“Given the possibility of such substantial savings, the question remains as to why so few of the sections for these 42 OCL courses actually used any of the free or lower-priced materials,” says the report. “Additional study would be needed to address this issue.”
A survey conducted by the OER Research Hub project provides evidence for the claim that OER is used predominantly by highly educated learners. In a survey of OpenLearn (“the home of free learning from The Open University”) users, when asked what their highest educational qualification is, 26% of respondents had an undergraduate degree, whilst 20% had post-graduate qualifications:
“However, the OpenLearn survey also provided evidence that the platform is largely being used by well-educated, well-qualified, employed informal and formal learners. For example, 26% of OpenLearn survey respondents indicated that they have undergraduate qualifications and a further 20% that they have postgraduate qualifications.”
In contrast to this, however, over 18% of survey respondents described themselves as having a disability and nearly 25% of respondents did not have English as their first language, with almost half of these learners making use of OpenLearn OER to improve their language skills.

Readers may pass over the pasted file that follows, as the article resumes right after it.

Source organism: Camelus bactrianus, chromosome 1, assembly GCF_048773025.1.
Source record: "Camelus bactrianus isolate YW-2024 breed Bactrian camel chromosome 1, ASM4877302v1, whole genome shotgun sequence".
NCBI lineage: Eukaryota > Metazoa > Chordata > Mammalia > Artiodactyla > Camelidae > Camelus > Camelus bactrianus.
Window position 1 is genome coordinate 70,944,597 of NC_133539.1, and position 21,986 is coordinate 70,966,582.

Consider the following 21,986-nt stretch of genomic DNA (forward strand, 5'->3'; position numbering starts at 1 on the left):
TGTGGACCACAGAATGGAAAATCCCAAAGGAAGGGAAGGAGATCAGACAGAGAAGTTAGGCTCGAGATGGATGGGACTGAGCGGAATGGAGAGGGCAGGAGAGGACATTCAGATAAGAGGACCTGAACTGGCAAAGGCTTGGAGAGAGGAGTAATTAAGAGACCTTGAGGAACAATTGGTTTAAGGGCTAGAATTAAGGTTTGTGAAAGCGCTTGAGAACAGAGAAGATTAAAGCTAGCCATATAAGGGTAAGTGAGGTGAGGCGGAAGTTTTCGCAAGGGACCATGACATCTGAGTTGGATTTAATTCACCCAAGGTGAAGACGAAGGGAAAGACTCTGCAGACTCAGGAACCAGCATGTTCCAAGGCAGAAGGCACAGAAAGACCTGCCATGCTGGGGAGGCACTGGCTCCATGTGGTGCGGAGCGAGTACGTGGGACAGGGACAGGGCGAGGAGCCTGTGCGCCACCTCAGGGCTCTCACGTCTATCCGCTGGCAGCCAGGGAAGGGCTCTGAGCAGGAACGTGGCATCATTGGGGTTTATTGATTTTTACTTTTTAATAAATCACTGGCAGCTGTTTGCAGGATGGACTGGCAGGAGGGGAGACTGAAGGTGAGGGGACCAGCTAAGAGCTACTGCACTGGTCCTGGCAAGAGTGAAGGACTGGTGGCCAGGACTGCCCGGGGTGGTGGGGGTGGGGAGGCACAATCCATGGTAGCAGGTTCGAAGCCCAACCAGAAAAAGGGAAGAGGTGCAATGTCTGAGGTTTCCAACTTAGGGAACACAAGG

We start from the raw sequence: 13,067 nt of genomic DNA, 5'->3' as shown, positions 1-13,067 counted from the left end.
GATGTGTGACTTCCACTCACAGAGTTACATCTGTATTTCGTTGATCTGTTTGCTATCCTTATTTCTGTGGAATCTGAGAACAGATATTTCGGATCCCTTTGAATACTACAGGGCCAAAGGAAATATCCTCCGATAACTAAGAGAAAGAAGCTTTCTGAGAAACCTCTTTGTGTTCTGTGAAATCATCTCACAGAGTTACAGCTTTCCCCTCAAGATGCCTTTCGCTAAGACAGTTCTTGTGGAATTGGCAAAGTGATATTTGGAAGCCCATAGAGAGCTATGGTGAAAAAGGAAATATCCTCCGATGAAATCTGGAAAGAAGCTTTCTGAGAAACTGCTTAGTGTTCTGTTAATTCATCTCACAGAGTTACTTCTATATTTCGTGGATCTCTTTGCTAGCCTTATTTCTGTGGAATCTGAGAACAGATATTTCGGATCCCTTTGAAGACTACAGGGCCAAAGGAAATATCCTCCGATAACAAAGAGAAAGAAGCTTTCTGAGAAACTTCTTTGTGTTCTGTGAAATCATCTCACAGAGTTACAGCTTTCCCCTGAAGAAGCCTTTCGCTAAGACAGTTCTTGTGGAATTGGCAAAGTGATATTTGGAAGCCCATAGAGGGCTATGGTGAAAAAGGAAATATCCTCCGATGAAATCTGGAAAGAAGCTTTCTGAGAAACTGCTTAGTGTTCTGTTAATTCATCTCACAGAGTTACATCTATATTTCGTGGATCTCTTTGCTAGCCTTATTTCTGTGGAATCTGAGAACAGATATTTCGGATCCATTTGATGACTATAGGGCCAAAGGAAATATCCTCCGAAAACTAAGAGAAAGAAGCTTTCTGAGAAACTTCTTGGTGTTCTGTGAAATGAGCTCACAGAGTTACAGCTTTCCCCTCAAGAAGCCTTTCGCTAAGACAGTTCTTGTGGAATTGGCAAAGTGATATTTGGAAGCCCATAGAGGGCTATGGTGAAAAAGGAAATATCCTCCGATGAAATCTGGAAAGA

In a report on OER policy in Romania, Valentina Pavel (ApTI) reports that:
“OER without even realizing it
didactic.ro is what I would have liked to refer to as a good practice example. The website (available in Romanian) is an online teacher’s community and the biggest Romanian portal with educational resources for all K12 classes, including technical and vocational education. There are nearly half a million registered members and around 190 000 available resources. Whether there are teaching plans, exercises, extra-curricular activities, literary comments or exam notes and materials, teachers, parents and pupils have the possibility to use, share, comment and benefit from the available resources. There’s only one catch here… what’s missing in this example is for the materials to have an open licence. Although nobody minds if the materials are used, distributed and remixed, it’s not exactly legal from the copyright law perspective…”
It has been reported that some major providers of open courses and MOOCs have been instructed to rescind access to countries which are currently undergoing forms of economic or political sanction. Countries that have undergone sanctions of this sort include Iran, Sudan, Cuba and Syria (although Coursera reinstated access to Syria as soon as they could).
Those countries which experienced sanction are often those with populations which could benefit the most from access to learning. The politicisation of open education can be seen to stand at odds with increasing participation among those groups who stand to gain most from improved opportunities.